Report Open Access
Community governance is rapidly becoming an important topic in scholarly communication. As control of academic publishing has been largely ceded to private firms within the market, many researchers are now arguing for new kinds of governance by the diverse communities that hold a stake in the academic publishing industry (Fyfe et al., 2017; Moore, 2020). This will allow the workflows and infrastructures for publishing to be accountable to a broader range of stakeholders, such as authors, librarians, early-career researchers, the broader public, and of course, publishers.
This report has been created as a research output to support the COPIM project. COPIM (Community-led Open Publication Infrastructures for Monographs) is an international partnership of researchers, universities, librarians, open access book publishers and infrastructure providers. Funded by the Research England Development (RED) Fund and Arcadia – a charitable fund of Lisbet Rausing and Peter Baldwin – COPIM is building community-owned, open systems and infrastructures to enable OA book publishing to flourish.
As part of seven connected work packages, COPIM will work on 1) integrated capacity-building amongst presses; 2) access to and development of consortial, institutional, and other funding channels; 3) development and piloting of appropriate business models; 4) cost reductions achieved by economies of scale; 5) mutually supportive governance models; 6) integration into library, repository, and digital learning environments; 7) the re-use of and experimentation with OA books; 8) the effective and robust archiving of OA content; and 9) knowledge transfer to stakeholders through various pilots.
Work package 4 of the COPIM project is exploring community governance with a view to designing the policies and procedures for community oversight of the infrastructures and models that the overall project is developing. Our aim is to create durable organisational structures for the coordination, governance, and administrative support of the project’s community-owned infrastructure. This includes developing new avenues of outreach, communication, and partnership with diverse stakeholders in open research with a shared interest in this infrastructure, creating genuine community involvement and collective control. In conducting this research, which is reflected in this report as well as in our forthcoming reports, we hope both to learn from the governance models that our colleagues in scholarly communication are utilising thus far and to look to the future of community governance for academic publishing.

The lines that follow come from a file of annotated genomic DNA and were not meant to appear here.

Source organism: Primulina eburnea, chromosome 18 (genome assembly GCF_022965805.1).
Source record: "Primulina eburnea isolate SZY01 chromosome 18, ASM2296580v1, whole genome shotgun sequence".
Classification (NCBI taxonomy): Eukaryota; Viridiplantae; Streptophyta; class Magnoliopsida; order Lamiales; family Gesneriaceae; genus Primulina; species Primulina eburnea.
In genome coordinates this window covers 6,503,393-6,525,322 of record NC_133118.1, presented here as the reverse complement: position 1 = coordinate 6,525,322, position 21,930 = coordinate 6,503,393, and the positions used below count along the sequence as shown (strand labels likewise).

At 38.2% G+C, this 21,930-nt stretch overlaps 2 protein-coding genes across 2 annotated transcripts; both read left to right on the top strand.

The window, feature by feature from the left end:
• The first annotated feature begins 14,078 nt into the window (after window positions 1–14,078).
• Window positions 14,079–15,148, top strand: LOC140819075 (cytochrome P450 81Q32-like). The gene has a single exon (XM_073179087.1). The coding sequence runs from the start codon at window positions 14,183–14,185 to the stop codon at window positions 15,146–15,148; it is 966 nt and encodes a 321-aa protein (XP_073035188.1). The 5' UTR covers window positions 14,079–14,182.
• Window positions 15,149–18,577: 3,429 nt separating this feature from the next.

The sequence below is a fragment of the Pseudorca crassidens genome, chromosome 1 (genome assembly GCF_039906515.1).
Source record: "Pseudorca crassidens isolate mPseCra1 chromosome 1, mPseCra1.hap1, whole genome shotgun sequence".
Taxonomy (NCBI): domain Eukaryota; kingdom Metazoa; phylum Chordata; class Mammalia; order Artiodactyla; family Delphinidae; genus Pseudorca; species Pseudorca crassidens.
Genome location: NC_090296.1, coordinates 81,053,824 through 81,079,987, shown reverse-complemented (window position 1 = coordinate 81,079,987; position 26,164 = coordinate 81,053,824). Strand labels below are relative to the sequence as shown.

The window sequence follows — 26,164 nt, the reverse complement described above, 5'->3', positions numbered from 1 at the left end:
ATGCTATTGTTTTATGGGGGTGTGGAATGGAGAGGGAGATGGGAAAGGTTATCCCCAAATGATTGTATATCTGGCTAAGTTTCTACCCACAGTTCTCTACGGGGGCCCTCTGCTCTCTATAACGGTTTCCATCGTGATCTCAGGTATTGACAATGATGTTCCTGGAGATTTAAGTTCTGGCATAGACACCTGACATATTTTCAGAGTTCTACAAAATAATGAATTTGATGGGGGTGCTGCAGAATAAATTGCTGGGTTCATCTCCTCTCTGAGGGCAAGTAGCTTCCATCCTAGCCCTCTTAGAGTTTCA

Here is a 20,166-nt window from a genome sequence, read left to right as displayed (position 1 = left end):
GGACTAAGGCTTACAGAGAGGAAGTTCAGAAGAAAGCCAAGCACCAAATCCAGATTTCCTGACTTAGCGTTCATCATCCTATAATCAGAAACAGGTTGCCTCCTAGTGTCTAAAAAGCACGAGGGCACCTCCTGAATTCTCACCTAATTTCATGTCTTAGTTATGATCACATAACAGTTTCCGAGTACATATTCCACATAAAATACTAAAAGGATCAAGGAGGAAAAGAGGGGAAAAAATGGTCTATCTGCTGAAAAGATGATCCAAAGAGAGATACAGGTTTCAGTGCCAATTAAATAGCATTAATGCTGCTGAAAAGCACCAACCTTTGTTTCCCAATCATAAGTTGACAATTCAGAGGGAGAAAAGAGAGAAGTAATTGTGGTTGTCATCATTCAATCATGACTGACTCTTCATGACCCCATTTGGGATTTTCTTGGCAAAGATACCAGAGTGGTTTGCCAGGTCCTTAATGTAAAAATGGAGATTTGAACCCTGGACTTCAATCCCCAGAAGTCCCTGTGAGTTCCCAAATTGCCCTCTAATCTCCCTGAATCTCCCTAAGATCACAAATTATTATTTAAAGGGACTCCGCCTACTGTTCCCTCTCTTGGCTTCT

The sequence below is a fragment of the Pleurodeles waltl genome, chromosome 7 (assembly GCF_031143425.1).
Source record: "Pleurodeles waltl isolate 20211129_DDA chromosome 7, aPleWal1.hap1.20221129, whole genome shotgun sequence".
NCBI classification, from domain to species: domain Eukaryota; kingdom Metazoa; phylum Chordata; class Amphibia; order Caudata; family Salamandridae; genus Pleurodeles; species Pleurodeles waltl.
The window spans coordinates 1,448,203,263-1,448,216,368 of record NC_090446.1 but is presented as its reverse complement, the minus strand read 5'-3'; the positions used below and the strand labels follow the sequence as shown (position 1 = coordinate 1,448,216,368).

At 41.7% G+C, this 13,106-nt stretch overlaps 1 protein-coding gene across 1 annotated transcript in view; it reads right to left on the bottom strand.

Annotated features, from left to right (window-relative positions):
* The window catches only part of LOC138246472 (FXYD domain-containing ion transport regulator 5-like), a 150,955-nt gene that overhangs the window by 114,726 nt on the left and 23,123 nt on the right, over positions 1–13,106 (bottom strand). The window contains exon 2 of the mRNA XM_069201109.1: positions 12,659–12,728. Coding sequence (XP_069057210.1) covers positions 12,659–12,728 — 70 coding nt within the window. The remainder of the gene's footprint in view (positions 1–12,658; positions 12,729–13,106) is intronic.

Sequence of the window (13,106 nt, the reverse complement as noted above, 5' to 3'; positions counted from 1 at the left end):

This report presents initial work on the various models that already exist for community governance and discusses their pros and cons for COPIM’s open access monograph infrastructures, particularly its consortial funding programme. It does this through 1) a landscape study of forms of governance within scholarly communication and 2) an exploratory study of the theoretical literature on alternative forms of governance appropriate for community-led organisations.
This report has also been published in the form of a living document on PubPub: https://doi.org/10.21428/785a6451.0304a2a8
Supplemental material: bibliography also available as a sub-collection of the COPIM/ScholarLed Group@Zotero.